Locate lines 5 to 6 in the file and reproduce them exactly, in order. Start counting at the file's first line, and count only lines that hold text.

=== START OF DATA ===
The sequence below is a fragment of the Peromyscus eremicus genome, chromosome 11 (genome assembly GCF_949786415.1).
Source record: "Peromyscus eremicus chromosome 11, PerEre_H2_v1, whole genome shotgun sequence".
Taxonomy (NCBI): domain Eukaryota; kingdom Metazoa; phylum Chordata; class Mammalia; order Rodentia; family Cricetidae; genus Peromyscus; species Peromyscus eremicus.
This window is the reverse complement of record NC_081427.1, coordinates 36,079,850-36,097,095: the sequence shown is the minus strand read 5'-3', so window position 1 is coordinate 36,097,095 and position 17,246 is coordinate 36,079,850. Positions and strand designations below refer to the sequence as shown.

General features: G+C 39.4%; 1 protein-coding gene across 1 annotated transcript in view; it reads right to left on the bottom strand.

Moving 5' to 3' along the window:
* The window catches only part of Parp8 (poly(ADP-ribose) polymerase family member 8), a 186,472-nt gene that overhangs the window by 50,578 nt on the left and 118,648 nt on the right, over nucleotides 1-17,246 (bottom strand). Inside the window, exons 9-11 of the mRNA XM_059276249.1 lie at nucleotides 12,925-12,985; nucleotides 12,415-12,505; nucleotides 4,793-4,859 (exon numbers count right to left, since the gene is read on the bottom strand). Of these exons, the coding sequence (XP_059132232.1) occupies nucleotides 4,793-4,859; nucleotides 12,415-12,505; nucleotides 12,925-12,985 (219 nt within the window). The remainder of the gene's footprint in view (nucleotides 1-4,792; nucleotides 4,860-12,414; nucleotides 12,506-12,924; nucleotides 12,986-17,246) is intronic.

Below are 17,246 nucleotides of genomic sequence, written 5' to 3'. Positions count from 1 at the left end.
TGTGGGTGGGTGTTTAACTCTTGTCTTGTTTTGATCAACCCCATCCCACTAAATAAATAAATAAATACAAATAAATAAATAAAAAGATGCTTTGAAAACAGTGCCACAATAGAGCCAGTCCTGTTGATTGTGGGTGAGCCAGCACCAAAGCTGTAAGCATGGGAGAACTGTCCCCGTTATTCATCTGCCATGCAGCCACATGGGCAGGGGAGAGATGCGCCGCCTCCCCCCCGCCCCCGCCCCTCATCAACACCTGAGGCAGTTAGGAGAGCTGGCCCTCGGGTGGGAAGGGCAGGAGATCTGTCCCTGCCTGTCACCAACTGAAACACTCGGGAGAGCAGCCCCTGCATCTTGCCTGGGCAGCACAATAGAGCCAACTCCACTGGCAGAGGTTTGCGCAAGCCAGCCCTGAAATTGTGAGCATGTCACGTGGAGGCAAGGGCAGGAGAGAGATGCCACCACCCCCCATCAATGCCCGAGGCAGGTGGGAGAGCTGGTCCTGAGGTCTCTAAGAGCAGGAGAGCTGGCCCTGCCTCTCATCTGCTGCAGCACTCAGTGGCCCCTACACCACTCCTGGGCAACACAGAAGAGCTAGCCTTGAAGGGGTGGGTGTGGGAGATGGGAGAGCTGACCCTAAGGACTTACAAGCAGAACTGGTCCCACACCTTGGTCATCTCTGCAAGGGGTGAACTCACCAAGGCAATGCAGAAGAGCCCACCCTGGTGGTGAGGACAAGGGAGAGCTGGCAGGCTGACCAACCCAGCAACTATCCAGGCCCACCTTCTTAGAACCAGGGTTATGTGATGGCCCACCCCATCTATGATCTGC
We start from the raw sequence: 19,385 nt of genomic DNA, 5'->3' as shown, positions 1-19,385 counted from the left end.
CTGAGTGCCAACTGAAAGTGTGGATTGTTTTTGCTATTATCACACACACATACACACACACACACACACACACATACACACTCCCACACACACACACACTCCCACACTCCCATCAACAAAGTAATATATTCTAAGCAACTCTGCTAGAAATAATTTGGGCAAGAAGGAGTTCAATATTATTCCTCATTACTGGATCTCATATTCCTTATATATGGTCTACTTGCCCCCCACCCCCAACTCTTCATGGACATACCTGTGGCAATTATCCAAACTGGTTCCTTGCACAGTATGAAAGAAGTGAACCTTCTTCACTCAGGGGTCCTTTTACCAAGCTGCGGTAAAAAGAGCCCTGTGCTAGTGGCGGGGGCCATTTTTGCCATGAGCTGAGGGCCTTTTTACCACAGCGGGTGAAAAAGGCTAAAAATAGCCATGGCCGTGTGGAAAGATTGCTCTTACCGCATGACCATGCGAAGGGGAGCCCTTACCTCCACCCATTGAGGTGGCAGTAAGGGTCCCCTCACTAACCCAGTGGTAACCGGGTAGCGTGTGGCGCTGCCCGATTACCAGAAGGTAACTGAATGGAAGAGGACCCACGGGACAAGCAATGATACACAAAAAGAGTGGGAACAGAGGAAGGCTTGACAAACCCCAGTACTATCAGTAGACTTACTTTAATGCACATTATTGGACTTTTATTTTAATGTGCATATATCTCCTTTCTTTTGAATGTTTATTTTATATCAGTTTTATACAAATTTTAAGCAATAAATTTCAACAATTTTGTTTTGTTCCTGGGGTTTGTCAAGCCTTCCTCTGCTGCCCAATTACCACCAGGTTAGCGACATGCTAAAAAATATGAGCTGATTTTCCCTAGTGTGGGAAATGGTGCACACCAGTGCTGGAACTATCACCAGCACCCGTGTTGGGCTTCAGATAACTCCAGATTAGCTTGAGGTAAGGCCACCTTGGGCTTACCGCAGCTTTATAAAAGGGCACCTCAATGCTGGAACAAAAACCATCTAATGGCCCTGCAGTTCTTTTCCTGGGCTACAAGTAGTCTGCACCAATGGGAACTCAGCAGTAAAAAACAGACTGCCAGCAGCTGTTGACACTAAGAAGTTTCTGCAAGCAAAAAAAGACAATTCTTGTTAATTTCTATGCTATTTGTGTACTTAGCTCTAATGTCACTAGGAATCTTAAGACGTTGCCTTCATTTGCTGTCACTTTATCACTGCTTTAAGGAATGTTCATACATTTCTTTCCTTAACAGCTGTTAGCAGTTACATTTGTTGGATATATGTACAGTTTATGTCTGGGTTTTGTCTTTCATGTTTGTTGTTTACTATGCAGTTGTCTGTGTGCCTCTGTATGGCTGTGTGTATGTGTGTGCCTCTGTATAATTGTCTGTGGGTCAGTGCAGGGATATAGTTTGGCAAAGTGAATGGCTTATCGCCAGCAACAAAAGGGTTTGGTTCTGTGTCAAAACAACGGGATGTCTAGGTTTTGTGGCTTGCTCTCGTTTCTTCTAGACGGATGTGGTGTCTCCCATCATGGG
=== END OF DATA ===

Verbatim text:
General features: G+C 39.4%; 1 protein-coding gene across 1 annotated transcript in view; it reads right to left on the bottom strand.

Moving 5' to 3' along the window: